De-mining - information needed

Discussion in 'Sappers' started by The_Duke, Feb 1, 2007.

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  1. The_Duke

    The_Duke LE Moderator

    I have a business enquiry from an NGO which carries out demining using the "Racking" method.

    I have no idea what this is, and assumed it was a form of medieval torture. Google has not helped so far.

    Can anyone help me out with information on this technique?
     
  2. no idea either, and I used to be in the business! can drop a few e-mails see if someone else knows.
     
  3. The_Duke

    The_Duke LE Moderator

    Thanks - glad it was not just me being daft.
     
  4. The_Duke

    The_Duke LE Moderator

    Priam,

    It was from a Scandanavian country, so it is quite possibly a type. It also makes sense in that the group involves large numbers of LECs, so the technique would suit that type of workforce.

    Great help, many thanks.

    Duke
     
  5. The 'Raking' Method believe it or not is a method that has been used to some success by the Sri Lankan Forces, under the eyes of very wary but eventually accepting, British Supervision, guys who have been in this line of work for many years. They employ very long rods with a large rake head at the end when searching areas of sand they know only contain small AP Blast mines, no bounding Frag etc.

    Sounds very bizarre and certainly not a method I have ever used or supervised the use of, but apparently it works with little or no casualty rates! I have heard several mines have been set off using this method but as the deminers were wearing full PPE, visors down, flak neck protective area over the base of the visor etc. they were at little danger of being injured. I was very sceptical of this as I've written several new demining procedures in the civilian world and just couldn't get my head around someone with a rake searching for mines! but have been on site when AP mines on their sides below the surface have been set off at arms length and minimum injury sustained by the person doing the prodding so it makes sense in some ways! just don't try this at home :thumright: especially against a Bounding Fragmentation Mine, it may hurt!



    Gundulph.
     
  6. yes it does sound bizarre.

    almost sounds like a vietnamese method relayed to me by a Mine Action advisor, civvy type, who said they would form a long line with metal detectors, at 1m intervals, and sweep the field, in the style of outside areas. another line would follow behind marking indications with white cones. when they ran out of cones they stamped a heel mark in the earth behind the mine :wtf: :wtf:

    but that's another topic......friend e-mailed back pretty much the same answer as gundulph. and he was pretty sceptical about it, and not sure if it met UN standards on mine clearance.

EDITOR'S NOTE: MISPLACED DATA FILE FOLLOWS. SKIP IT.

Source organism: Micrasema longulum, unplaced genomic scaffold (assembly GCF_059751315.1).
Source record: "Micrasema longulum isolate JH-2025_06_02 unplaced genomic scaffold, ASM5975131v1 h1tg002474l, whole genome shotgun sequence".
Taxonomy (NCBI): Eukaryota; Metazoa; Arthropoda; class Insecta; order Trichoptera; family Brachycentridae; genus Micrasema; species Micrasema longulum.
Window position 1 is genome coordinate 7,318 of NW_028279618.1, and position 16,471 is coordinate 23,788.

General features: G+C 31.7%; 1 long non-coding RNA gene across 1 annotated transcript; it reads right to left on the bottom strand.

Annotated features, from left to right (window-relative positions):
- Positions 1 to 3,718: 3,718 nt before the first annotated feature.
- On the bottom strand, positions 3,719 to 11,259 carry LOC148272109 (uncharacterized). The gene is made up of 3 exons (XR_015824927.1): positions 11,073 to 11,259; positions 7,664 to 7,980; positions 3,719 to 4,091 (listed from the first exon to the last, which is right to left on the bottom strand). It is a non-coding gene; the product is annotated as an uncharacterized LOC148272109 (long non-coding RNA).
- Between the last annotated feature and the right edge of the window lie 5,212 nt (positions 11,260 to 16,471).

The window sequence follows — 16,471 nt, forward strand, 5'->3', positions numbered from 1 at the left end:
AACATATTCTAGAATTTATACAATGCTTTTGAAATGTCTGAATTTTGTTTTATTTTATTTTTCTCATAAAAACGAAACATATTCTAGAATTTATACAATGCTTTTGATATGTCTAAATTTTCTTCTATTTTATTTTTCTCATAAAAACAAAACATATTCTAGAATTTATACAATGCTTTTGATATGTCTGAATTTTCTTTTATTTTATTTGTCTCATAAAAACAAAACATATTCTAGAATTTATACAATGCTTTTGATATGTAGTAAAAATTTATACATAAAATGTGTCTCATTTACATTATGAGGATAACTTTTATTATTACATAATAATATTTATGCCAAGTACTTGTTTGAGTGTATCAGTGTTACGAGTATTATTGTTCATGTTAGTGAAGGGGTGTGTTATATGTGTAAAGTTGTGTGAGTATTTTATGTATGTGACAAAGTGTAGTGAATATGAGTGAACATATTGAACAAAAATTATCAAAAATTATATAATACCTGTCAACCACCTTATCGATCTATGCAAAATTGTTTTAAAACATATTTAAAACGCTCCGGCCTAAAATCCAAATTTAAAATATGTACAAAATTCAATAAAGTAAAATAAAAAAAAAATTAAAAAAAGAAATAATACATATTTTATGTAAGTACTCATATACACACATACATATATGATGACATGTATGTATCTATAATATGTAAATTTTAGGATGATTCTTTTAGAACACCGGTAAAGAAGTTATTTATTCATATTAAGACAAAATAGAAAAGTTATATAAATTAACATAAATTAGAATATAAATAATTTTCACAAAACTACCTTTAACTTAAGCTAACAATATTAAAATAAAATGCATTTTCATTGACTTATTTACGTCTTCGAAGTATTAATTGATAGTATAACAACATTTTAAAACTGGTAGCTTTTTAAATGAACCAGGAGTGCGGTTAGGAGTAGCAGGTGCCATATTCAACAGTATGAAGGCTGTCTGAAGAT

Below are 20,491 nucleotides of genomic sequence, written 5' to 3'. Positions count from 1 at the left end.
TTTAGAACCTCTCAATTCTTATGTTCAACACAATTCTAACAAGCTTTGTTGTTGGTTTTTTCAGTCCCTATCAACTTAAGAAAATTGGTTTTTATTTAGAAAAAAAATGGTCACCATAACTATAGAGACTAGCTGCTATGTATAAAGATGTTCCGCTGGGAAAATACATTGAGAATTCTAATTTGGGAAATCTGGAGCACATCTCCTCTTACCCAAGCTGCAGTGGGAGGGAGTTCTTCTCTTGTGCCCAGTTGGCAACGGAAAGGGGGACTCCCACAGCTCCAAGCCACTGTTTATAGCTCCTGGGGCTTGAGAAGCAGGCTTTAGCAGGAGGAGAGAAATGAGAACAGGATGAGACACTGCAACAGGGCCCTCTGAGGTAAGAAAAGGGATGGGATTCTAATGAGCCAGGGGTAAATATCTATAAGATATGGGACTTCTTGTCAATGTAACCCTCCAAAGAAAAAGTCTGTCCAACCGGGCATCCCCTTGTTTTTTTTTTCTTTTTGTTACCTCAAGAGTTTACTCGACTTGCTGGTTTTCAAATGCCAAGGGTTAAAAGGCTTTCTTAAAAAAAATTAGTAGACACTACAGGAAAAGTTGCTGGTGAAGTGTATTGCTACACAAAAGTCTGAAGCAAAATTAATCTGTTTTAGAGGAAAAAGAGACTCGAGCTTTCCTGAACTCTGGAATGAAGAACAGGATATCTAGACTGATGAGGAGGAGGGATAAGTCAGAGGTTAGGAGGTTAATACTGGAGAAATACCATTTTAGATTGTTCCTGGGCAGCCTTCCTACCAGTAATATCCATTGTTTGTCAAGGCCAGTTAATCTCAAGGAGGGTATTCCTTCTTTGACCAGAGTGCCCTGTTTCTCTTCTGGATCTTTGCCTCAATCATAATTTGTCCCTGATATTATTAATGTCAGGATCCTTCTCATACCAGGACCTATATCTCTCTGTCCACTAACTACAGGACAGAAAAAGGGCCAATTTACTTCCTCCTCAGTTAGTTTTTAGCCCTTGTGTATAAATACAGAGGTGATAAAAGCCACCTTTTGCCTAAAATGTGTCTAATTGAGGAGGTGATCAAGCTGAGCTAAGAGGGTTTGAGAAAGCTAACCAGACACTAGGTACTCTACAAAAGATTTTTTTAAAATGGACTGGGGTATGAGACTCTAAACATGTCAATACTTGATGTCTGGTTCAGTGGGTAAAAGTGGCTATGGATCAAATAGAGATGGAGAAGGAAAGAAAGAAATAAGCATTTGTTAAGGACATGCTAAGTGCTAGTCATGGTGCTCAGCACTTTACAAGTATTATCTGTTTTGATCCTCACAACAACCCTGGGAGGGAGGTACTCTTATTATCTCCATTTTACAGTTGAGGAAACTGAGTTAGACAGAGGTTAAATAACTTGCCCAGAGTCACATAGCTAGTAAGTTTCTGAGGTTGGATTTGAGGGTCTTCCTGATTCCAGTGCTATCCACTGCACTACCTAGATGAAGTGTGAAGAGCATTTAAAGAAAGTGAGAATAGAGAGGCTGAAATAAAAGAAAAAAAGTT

7. The_Duke

    The_Duke LE Moderator

    Thanks for the help. It is for an NGO working in the middle east, and they have used this technique for 5 years with no loss of life or serious injury.

    My worry was about using LECs for mine clearance as I always assumed it was a highly skilled and specialist task, not something to be taught to and then practiced by non specialists.

    Thanks again,

    Duke
     
  8. Actually it is taught to locals usually by former Military Personnel (although not always, as there are several chaps involved in Humanitarian Demining who have never been in the Military but have learned the job working with various Organisations or Companies) and is usually taught over several weeks to the 'International Mine Action Standard' (there are set procedures, measurements, standards etc. laid down in IMAS as a Guideline but one which must be adhered to as local Mine Action Centre's inspect all aspects of a Mine Clearance task from the set up, emergency drills, method of clearance, equipment being used and correct protective equipment being worn through to all aspects of the task) the training culminates in quite severe tests both theory and practical, if someone is not up to it and fails aspects of the testing they will not be given the end Certificate, newly qualified deminers will be gradually introduced to a mine clearance project, it takes time for the deminer to be proficient enough to gain any kind of productivity, they undoubtedly over time and under stringent supervision do become specialists in their field and progress to 'Team Leaders' and possibly further to Quality Control Officers, Inspectors etc.

    Hope this helps, and bare in mind the average locally trained deminer usually comes from a poor background, villages etc. and does the job because of a need to support his or her family.



    Gundulph.
     
  9. Just for reference - the MITC (Mines Information and Trg Centre/ Minley International Travel Centre) are there to offer information on humanitarian mine clearance as well as mines awareness.